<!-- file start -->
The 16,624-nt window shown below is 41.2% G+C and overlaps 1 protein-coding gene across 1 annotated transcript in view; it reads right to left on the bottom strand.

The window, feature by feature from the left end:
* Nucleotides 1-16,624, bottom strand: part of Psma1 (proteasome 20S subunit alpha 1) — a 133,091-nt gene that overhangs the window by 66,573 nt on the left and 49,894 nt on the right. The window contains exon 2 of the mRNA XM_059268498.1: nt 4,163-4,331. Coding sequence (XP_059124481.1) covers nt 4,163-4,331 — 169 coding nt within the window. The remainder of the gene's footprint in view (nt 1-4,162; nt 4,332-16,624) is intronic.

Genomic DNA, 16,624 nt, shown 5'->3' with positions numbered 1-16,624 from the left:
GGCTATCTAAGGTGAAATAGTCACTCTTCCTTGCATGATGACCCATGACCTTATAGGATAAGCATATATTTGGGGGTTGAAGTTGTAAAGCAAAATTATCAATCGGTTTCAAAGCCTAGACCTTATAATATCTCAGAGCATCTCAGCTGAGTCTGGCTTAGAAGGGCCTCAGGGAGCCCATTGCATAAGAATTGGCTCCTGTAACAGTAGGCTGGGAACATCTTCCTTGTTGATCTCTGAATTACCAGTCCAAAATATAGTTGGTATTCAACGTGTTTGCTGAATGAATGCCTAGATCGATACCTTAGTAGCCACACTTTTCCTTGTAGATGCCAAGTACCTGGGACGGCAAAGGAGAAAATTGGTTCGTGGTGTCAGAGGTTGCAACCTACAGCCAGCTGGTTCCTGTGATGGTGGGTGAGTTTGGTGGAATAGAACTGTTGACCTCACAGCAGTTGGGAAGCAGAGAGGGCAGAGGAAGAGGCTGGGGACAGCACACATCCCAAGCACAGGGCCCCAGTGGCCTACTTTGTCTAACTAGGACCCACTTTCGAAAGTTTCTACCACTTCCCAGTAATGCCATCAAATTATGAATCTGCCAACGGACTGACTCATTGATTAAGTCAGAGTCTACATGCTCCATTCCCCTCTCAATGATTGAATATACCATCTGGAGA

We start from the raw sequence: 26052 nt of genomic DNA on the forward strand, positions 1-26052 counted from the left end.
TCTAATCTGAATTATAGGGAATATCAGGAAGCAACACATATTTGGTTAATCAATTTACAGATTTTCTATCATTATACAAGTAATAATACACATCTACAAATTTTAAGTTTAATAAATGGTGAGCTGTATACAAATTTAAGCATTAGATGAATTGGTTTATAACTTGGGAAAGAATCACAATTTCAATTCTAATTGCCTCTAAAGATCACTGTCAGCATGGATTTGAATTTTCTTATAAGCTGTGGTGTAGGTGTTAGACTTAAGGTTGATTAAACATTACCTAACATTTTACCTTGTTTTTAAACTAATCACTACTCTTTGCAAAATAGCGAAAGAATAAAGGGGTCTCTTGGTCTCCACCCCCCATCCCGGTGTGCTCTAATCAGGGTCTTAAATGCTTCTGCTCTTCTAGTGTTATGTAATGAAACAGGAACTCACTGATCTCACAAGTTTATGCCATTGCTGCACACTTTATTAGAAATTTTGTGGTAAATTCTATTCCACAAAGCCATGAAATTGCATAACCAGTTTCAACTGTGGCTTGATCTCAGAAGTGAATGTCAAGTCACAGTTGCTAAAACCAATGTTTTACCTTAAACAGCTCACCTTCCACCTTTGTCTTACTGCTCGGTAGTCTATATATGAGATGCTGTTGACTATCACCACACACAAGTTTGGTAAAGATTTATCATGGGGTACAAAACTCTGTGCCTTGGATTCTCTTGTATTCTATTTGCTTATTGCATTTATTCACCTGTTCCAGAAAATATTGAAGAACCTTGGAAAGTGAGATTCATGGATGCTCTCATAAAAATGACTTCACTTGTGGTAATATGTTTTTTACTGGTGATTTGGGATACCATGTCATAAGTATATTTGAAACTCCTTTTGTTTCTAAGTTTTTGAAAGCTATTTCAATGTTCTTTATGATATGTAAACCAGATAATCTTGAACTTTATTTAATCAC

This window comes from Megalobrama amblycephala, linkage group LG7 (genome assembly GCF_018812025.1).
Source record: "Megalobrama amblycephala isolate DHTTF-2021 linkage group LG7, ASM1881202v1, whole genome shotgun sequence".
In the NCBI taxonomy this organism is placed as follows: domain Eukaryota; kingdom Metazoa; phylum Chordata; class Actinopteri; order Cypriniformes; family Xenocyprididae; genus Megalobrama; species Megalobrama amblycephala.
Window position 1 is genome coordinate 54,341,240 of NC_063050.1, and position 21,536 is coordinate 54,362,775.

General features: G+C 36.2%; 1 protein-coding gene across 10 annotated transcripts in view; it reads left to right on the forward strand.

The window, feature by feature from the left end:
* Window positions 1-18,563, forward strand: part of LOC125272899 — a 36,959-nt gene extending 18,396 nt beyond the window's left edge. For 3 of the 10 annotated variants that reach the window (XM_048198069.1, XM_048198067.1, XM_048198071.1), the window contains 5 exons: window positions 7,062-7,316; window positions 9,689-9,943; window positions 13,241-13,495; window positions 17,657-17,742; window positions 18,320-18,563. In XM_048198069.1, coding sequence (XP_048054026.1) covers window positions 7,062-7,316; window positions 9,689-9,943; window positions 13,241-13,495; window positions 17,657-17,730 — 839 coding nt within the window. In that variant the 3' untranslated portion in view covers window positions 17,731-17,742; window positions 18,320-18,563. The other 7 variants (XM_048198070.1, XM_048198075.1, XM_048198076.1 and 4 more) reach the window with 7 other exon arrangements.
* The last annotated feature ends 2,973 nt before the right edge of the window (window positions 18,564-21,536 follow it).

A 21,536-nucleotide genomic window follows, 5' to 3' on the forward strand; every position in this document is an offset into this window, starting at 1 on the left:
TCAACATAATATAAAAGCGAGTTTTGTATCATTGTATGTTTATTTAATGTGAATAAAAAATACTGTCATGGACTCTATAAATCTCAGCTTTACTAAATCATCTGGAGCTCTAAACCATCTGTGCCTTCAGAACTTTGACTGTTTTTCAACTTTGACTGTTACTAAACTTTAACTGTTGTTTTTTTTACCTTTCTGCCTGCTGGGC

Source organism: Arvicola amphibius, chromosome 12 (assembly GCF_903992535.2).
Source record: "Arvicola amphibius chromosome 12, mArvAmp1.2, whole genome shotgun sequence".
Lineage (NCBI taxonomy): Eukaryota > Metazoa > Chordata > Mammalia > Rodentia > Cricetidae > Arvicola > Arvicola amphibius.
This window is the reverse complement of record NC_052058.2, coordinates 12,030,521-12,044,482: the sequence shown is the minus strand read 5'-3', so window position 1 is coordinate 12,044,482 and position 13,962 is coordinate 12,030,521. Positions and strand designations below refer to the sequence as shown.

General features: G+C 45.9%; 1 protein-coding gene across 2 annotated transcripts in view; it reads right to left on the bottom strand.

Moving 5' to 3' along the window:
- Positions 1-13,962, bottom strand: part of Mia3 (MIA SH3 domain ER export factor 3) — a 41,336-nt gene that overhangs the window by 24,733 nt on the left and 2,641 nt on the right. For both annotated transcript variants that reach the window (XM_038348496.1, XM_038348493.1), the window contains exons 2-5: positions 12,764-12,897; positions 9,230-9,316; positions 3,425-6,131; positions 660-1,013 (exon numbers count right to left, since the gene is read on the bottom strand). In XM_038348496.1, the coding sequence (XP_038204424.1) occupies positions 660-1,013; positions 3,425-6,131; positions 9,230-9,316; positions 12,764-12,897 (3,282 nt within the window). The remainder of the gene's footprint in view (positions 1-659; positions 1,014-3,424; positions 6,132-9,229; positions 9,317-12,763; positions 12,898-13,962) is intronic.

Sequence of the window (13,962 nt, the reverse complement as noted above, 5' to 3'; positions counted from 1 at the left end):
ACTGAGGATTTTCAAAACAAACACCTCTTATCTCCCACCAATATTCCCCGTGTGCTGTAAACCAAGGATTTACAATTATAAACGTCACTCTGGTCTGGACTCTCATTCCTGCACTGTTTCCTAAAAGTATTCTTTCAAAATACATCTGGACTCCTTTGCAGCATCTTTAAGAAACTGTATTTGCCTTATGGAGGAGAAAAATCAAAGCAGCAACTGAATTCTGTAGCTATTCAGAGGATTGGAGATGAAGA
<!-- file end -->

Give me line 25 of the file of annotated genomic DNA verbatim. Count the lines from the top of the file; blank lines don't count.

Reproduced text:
Sequence of the window (13,962 nt, the reverse complement as noted above, 5' to 3'; positions counted from 1 at the left end):